There was no significant between-group difference at any time point in measures of change from baseline in blood indices of nutrition, mental state as measured by the PANSS, body mass index, level of physical activity and risk of coronary heart disease, as measured by the Framingham assessment (further details available from the author upon request). Also, there was no significant change from baseline at any time point in other aspects of the patients’ diet, such as consumption of skimmed or semi-skimmed milk, oil-rich fish, potatoes, pasta or rice, pulses, breakfast cereal or wholemeal bread.
We have discussed some of the methodological issues in a previous paper (McCreadie, 2003). First, although almost half the patients we approached refused to participate in the study, those who refused did not differ from those who did participate in gender distribution, age or living arrangements. Second, the dietary questionnaire that we used assesses food intake retrospectively, with the possibility of recall errors. However, it is by no means certain that a prospective weighed intake of food would have provided a more accurate assessment. Third, there was no independent way to confirm that the free fruit and vegetables provided were actually eaten.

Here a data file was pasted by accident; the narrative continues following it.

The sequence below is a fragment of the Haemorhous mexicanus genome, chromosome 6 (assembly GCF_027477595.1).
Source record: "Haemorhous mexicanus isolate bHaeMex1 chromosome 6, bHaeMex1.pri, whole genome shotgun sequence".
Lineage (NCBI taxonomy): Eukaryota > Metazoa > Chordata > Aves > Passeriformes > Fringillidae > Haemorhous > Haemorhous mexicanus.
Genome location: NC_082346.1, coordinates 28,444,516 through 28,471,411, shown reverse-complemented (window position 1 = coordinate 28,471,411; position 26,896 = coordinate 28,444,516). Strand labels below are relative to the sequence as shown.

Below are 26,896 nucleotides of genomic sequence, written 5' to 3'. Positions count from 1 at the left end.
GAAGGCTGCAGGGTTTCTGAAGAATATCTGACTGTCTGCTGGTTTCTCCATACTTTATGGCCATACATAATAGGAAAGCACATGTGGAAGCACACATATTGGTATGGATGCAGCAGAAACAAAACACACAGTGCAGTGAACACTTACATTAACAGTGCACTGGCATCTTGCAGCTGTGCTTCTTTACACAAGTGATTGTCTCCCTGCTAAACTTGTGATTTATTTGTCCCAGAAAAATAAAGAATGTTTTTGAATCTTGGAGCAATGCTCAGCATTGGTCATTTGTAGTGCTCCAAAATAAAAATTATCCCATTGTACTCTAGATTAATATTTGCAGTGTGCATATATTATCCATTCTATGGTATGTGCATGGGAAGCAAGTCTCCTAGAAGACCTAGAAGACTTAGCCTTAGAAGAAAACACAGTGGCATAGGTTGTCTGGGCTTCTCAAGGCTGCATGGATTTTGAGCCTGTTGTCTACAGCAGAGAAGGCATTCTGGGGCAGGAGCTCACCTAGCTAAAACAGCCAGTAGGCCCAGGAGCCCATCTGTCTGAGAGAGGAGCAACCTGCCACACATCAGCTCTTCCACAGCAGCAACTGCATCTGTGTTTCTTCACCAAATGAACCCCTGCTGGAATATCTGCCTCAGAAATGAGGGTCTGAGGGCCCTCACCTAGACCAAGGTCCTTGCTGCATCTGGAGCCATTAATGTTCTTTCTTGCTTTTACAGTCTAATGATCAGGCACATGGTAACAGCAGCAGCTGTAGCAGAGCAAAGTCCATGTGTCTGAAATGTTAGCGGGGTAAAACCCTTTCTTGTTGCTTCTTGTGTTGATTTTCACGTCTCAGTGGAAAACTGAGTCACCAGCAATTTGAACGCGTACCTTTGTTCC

The power calculation suggested that about 120 patients should enter the study. Only 102 did so. However, the calculation was based on an increase in consumption of only one portion of fruit and vegetables per day. The actual increase achieved by the end of the intervention was substantially greater than this.
Consumption of fruit and vegetables
We found that people with schizophrenia who habitually eat little fruit or vegetables are able and willing to consume more if the food is provided free of charge. Only one patient withdrew from the free fruit and vegetable groups before the intervention stopped. The mean consumption of fruit and vegetables doubled in those who were given either free fruit and vegetables or free fruit and vegetables and associated instruction. Inspection of the data suggested it was easier to increase the intake of fruit and fruit juice than that of vegetables. Fruit and fruit juice can be readily consumed, whereas most vegetables need preparation.